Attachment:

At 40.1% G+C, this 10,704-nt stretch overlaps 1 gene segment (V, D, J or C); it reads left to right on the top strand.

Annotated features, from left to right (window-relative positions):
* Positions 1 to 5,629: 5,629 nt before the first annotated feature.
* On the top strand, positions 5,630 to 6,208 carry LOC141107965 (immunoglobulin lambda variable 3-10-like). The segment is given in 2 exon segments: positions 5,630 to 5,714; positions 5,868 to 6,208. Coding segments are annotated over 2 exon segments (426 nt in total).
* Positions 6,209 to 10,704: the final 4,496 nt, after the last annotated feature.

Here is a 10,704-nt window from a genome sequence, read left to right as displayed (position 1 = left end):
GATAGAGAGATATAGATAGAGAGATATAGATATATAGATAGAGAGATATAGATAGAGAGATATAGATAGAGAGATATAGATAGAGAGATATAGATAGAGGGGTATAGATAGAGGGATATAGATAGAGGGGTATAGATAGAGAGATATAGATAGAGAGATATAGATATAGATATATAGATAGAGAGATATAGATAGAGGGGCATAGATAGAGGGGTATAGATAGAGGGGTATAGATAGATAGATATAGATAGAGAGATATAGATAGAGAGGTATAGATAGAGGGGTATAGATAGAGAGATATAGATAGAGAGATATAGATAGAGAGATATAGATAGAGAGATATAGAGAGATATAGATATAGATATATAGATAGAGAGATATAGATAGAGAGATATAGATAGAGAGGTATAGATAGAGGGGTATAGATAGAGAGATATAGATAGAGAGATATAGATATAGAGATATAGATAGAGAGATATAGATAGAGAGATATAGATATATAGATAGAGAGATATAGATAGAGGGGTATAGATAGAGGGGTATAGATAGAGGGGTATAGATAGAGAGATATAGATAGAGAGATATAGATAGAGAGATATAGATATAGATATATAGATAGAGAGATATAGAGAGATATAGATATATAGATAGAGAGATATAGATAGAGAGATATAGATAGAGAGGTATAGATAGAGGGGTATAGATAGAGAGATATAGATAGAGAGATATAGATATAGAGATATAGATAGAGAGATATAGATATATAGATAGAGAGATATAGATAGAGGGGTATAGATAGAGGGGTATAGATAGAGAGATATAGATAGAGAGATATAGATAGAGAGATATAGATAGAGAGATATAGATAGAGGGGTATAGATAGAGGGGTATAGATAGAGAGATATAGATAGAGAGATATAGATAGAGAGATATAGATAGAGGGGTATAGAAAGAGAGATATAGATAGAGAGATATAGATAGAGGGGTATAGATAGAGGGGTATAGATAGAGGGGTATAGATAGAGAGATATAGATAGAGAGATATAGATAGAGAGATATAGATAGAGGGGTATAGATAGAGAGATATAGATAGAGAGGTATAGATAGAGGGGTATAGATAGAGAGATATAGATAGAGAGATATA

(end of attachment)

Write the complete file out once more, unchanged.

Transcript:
At 40.1% G+C, this 10,704-nt stretch overlaps 1 gene segment (V, D, J or C); it reads left to right on the top strand.

Annotated features, from left to right (window-relative positions):
* Positions 1 to 5,629: 5,629 nt before the first annotated feature.
* On the top strand, positions 5,630 to 6,208 carry LOC141107965 (immunoglobulin lambda variable 3-10-like). The segment is given in 2 exon segments: positions 5,630 to 5,714; positions 5,868 to 6,208. Coding segments are annotated over 2 exon segments (426 nt in total).
* Positions 6,209 to 10,704: the final 4,496 nt, after the last annotated feature.

Here is a 10,704-nt window from a genome sequence, read left to right as displayed (position 1 = left end):
GATAGAGAGATATAGATAGAGAGATATAGATATATAGATAGAGAGATATAGATAGAGAGATATAGATAGAGAGATATAGATAGAGAGATATAGATAGAGGGGTATAGATAGAGGGATATAGATAGAGGGGTATAGATAGAGAGATATAGATAGAGAGATATAGATATAGATATATAGATAGAGAGATATAGATAGAGGGGCATAGATAGAGGGGTATAGATAGAGGGGTATAGATAGATAGATATAGATAGAGAGATATAGATAGAGAGGTATAGATAGAGGGGTATAGATAGAGAGATATAGATAGAGAGATATAGATAGAGAGATATAGATAGAGAGATATAGAGAGATATAGATATAGATATATAGATAGAGAGATATAGATAGAGAGATATAGATAGAGAGGTATAGATAGAGGGGTATAGATAGAGAGATATAGATAGAGAGATATAGATATAGAGATATAGATAGAGAGATATAGATAGAGAGATATAGATATATAGATAGAGAGATATAGATAGAGGGGTATAGATAGAGGGGTATAGATAGAGGGGTATAGATAGAGAGATATAGATAGAGAGATATAGATAGAGAGATATAGATATAGATATATAGATAGAGAGATATAGAGAGATATAGATATATAGATAGAGAGATATAGATAGAGAGATATAGATAGAGAGGTATAGATAGAGGGGTATAGATAGAGAGATATAGATAGAGAGATATAGATATAGAGATATAGATAGAGAGATATAGATATATAGATAGAGAGATATAGATAGAGGGGTATAGATAGAGGGGTATAGATAGAGAGATATAGATAGAGAGATATAGATAGAGAGATATAGATAGAGAGATATAGATAGAGGGGTATAGATAGAGGGGTATAGATAGAGAGATATAGATAGAGAGATATAGATAGAGAGATATAGATAGAGGGGTATAGAAAGAGAGATATAGATAGAGAGATATAGATAGAGGGGTATAGATAGAGGGGTATAGATAGAGGGGTATAGATAGAGAGATATAGATAGAGAGATATAGATAGAGAGATATAGATAGAGGGGTATAGATAGAGAGATATAGATAGAGAGGTATAGATAGAGGGGTATAGATAGAGAGATATAGATAGAGAGATATA